As an aside, Gerry urged us to approach his cabin more quietly next time we go out. When things had settled down after our last noisy visit, on Feb. 23, a Fisher cautiously came out of the woods to feed on a dead animal, and then slipped back into cover when a Bald Eagle flew in for the same purpose. All these animals are wary and skittish, he warned us, and will be seen only by the quiet and observant.
Mar. 29, 2008
Former member Alec Todd (from the 1980s) returned to tell us about his adventures into the world of shark research, and put our knowledge to the test with a challenging series of questions: what did we know about sharks?
Among the more thought-provoking questions he asked: do sharks ever come into fresh water? “Yes,” said a small voice. Do they come very far up rivers? “Yes, as much as 1000 miles,” the voice gravely confirmed
To put our unease in perspective, Alec told us that vending machines kill more people in the United States each year than sharks do (by falling over, in case you were wondering).
Apr. 5, 2008
The sap was running so we all headed out to Rob’s place to help collect sap . . . and consume a large quantity of taffy. Although we skipped all the hard intermediate stages, like stoking the fire day and night, we still saw more wildlife along the roads on the hour-long drive out to Lanark County than we did in the woods.
Apr. 12, 2008
Retired professor Don Smith brought in several trays of bats specimens so that we could all see the varied and specialized features of bats. He first instructed us on how to handle these delicate study skins without damaging them. As he explained the anatomical differences between macrobats, like the fruit bat in his hand, and microbats, we took a quick look at each specimen’s data label — more valuable than the actual specimen. The earliest had been collected in 1956! There were details of place and time, a few key measurements, and the name of the collector, which was usually D. Smith, of course.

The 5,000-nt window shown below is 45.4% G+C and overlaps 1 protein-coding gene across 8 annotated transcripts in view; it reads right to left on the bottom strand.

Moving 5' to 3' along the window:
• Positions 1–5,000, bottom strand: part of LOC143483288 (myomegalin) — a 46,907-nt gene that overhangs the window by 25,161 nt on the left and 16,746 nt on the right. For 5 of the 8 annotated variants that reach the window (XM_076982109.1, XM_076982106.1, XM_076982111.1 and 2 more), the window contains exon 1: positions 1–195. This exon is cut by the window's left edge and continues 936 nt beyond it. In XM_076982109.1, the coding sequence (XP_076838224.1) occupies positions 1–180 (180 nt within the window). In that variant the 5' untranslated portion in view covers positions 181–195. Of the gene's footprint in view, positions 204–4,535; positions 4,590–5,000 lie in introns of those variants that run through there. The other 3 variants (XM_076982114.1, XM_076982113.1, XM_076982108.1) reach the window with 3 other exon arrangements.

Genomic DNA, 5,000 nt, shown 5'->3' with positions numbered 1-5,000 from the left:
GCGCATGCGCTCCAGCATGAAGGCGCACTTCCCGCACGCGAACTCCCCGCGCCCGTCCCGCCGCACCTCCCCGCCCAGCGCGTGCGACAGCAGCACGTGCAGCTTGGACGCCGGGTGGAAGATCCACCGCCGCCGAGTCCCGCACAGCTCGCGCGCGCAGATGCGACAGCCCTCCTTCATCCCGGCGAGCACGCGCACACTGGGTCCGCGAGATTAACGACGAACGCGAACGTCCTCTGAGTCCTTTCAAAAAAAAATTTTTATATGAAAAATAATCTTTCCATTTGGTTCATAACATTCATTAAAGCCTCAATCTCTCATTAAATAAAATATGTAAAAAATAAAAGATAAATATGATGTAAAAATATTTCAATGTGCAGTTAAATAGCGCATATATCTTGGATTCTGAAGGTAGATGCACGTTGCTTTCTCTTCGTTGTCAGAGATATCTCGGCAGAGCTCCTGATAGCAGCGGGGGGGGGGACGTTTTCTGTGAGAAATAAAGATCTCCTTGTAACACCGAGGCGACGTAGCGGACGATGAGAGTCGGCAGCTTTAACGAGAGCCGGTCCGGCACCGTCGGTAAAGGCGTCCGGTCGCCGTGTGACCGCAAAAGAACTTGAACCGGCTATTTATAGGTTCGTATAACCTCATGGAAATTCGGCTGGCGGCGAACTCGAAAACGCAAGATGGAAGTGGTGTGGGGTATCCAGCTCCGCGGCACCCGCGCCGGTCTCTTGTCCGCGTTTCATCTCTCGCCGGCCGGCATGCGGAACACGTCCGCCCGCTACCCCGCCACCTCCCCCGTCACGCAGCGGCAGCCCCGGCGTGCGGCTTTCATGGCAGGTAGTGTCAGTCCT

All eight of Ontario’s bats are microbats; they all have a small projection called the tragus visible in the ear. From the left in this tray, we could see the Hoary, Red, and Silver-backed Bats; at the far right, the species locally most common, the Little Brown Bat. Fourth from the right was the Big Brown Bat.
Apr. 19, 2008
We timed this field trip just right for finding Garter Snakes (20 of them!) recently emerged from their hibernating places. For Rob, the highlight of the day was encountering one of these harmless snakes that gaped wide and lunged repeatedly, eventually managing to wrap its jaws around his finger. Ellen, however, thought the Domestic Rabbit, which somebody abandoned at the trailhead, was the most important thing. And for Gabriel, the best find was probably a Painted Turtle he discovered in the shallows of Pond XII.
Apr. 26, 2008
Canada’s National Park system gives refuge to a number of endangered species, and Briar Howes gave us a sampling of them from across the country. She said she had studied one in particular, the Five-lined Skink, for her Ph.D., and she engaged the group in a discussion about their ability to leave their tail behind when attacked by a predator. (The pictures on the screen show this phenomenon — in the lower right image, the lizard has returned to eat its own tail, while in the upper right, the tail that grew back was forked.)
May 10, 2008
For those of us who aren’t birdwatchers, even the most common birds are worth a good, careful look through binoculars, and comparison with the pictures in a birdbook. In an hour’s walk around the Arboretum, several such species appeared before us — Robins, Song Sparrows, and Red-Winged Blackbirds. The male Red-wing lives up to his name, especially when displaying, but for the female left) its all about camouflage.
May 24, 2008
With guest leader Diane Lepage we set out into our Study Area with an eye for butterflies, and we found them — mainly Spring Azures and Eastern Commas, but also a delicate Henry’s Elphin. But for many of us the highlight of the day was found under a rotting log — a large black-and-orange millipede. We haven’t seen this species (Sigmoria trimaculata) before. It was in the Study-Area’s last remaining patch of undisturbed forest floor, where the leaf litter still decays into thick, moist mulch. (Earthworms have destroyed this vital compenent of the forest ecosystem across the rest of the area — see Sept. 15, below.)
Originally posted week by week by R.E. Lee. Revised as an archival page in August, 2008. Coding revised in May, 2016. All photos were taken by Macoun Club participants, unless otherwise indicated.